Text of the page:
Wirral-specific Household Travel Survey (published 2018)
Mott MacDonald was commissioned by Merseytravel to undertake the Liverpool City Region (LCR) Household Travel Survey (formerly Countywide Travel Survey or CWS) in 2017. This report presents the district level 2017 results for Wirral. To be able to use the Household Travel Survey dataset at district level, at least 400 households were interviewed in each district. The total number of households successfully interviewed across Wirral District was 419. The data produced from the survey provides a snapshot of the current travel patterns of the Liverpool City Region’s (LCR) inhabitants.
A survey of Public Perspectives on Highways and Transportation Services (2018)
The NHT Public Satisfaction Survey collects public perspectives on, and satisfaction with, Highway and Transport Services in Local Authority areas. It is a unique, standardised, collaboration between Highway Authorities across the UK enabling comparison, knowledge sharing, and the potential to improve efficiencies by the sharing of good practice. The NHT Survey is also referenced in the DfT's Incentive Fund Self-assessment process.
It gives participating Authorities:
A better understanding of how they are performing in the eyes of their public
A consistent datum for setting service levels and a means of measuring the impact of service improvements
Access to the best performers and the opportunity to learn from the good practice of others
Full transparency of data for benchmarking purposes
Their are many cross-cutting and complex relationships between transport and health. Transport Policy is at the heart of a number of key themes, directly impacting upon the health of Wirral residents and is an important contributory factor to health inequalities when transport needs are not met.
Not only is an effective transport system key to enable access to employment, education, health services and leisure and recreational activities, it also influences the local climate, economy and social equity across the Borough, all of which, in turn, can impact on the health of Wirral residents.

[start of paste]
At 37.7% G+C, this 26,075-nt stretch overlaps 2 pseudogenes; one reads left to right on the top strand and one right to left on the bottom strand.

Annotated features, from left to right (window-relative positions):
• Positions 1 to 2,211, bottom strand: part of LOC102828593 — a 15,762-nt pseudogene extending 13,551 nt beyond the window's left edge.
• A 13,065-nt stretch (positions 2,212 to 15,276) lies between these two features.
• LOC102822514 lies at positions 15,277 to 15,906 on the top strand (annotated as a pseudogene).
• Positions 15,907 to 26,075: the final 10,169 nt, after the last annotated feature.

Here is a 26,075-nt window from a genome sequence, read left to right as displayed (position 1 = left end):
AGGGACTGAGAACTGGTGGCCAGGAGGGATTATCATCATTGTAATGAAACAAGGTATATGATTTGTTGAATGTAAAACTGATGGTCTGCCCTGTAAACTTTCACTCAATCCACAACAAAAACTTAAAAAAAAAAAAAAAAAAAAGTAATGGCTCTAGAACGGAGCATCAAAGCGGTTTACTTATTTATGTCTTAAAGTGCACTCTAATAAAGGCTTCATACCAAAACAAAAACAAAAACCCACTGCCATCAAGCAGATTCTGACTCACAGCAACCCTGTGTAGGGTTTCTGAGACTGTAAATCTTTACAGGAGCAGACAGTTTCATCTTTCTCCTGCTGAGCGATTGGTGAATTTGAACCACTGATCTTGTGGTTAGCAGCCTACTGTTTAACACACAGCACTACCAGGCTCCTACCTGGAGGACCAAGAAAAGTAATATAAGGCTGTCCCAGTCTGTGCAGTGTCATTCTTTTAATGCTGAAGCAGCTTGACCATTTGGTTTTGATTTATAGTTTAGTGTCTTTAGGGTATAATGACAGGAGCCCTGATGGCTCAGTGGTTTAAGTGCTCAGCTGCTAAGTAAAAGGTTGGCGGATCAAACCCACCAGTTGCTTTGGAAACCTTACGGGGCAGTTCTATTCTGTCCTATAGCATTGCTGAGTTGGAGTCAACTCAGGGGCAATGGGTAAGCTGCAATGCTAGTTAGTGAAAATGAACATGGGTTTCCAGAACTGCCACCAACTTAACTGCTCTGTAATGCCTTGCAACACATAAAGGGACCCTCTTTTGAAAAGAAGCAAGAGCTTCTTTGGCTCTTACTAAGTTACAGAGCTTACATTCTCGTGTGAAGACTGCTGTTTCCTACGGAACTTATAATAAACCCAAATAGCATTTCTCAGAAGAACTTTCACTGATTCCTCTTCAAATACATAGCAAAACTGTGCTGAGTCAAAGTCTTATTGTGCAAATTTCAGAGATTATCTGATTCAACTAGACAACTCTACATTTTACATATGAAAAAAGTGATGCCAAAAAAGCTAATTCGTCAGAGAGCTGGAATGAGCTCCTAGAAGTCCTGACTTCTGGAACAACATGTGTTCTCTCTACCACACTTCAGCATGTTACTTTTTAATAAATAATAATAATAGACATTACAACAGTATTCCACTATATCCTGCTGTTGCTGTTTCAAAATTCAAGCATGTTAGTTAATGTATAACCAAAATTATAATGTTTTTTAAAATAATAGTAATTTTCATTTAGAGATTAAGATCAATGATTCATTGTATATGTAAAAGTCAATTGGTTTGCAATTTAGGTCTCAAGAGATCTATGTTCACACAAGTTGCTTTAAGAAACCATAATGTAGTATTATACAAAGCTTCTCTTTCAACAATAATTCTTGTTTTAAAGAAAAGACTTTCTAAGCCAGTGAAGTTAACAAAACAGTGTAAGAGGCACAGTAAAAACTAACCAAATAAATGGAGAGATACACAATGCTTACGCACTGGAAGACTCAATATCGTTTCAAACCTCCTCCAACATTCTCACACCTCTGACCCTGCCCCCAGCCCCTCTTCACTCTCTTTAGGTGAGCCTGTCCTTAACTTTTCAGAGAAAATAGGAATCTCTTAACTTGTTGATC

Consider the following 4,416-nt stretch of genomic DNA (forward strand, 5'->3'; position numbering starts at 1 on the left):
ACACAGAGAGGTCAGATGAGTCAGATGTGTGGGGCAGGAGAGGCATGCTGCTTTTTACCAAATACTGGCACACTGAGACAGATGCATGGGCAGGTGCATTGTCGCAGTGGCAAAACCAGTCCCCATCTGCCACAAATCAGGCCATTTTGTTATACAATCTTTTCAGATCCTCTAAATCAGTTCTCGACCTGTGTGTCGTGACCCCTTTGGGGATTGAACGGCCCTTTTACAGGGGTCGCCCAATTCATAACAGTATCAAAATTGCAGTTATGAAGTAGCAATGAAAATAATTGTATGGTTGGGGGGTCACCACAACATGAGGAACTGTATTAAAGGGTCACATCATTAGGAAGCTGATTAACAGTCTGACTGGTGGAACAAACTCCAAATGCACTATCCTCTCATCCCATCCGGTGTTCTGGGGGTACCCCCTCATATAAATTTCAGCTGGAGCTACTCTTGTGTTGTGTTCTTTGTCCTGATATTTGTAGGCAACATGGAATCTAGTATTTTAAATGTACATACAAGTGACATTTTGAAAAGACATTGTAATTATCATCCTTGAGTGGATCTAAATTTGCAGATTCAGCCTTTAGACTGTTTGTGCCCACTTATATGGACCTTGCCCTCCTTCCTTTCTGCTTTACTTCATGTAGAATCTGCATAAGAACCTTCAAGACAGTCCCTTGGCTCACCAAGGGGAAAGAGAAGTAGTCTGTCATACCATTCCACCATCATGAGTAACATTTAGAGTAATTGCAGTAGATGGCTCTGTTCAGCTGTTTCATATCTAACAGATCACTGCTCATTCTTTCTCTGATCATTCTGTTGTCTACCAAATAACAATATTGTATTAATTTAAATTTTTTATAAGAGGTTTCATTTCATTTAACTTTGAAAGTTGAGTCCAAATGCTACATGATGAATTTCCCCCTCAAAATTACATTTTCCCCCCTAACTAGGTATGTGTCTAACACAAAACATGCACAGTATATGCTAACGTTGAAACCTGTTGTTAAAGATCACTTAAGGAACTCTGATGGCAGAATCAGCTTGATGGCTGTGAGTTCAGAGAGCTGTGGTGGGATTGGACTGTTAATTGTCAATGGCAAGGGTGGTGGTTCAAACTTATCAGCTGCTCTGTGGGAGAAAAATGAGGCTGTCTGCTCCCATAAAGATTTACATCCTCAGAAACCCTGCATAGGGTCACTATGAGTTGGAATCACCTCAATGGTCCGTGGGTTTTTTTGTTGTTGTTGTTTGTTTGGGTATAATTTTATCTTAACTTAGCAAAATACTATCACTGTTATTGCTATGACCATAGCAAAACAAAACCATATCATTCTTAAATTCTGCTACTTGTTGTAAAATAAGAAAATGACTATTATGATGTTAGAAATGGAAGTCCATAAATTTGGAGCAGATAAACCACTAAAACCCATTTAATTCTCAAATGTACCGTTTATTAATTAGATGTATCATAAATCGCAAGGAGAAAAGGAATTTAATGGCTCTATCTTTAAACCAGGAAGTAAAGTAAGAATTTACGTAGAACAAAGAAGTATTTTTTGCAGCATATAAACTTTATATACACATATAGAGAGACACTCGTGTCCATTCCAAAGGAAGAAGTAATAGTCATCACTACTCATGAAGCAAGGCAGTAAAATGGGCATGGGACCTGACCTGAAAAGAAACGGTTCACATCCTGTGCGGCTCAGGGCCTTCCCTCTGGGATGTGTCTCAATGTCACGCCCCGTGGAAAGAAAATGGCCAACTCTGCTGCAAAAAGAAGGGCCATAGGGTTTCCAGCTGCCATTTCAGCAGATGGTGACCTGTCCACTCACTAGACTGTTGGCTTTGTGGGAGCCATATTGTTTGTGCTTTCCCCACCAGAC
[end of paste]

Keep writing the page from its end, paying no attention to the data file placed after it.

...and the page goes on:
Making provision for encouraging active and sustainable modes of transport are also key in directly improving the health and wellbeing of the local community. Transport can therefore influence health outcomes in a number of ways, both positively and negatively. We will be developing our available content around the following key issues:
- Enabling access to employment, shops, recreation, social support networks, health services and countryside
- Economic Development
- Road Traffic Injuries
- Stress and anxiety
- Loss of land and planning blight
- Communities divided by road and other transport
- Constraints on mobility access and independence
- Reduced social use of outdoor space due to traffic
Liverpool City Region Household Travel Survey (published 2018)
The Liverpool City Region (Countywide) Household Travel Survey has been conducted in varying forms since 1978 at regular intervals. The latest iteration of the survey (now the LCR Household Travel Survey) was undertaken between April and October of 2017. The survey adopted a broadly similar methodological approach as the previous survey in 2013. Data has been collected from a random sample of around 400 households within each of the six local authority districts – Halton, Knowsley, Liverpool, Sefton, St. Helens and Wirral. The data produced from the Countywide Household Travel Survey (CWS) provides a snapshot of the current travel patterns of the Liverpool City Region’s inhabitants.
Active travel: a briefing for local authorities (May 2016)
This guide suggests a range of practical action for local authorities, from overall policy to practical implementation. It highlights the importance of community involvement and sets out steps for transport and public health practitioners. View the guide.
Child Road Safety in Great Britain 2010-2014 (RAC Foundation) (April 2016)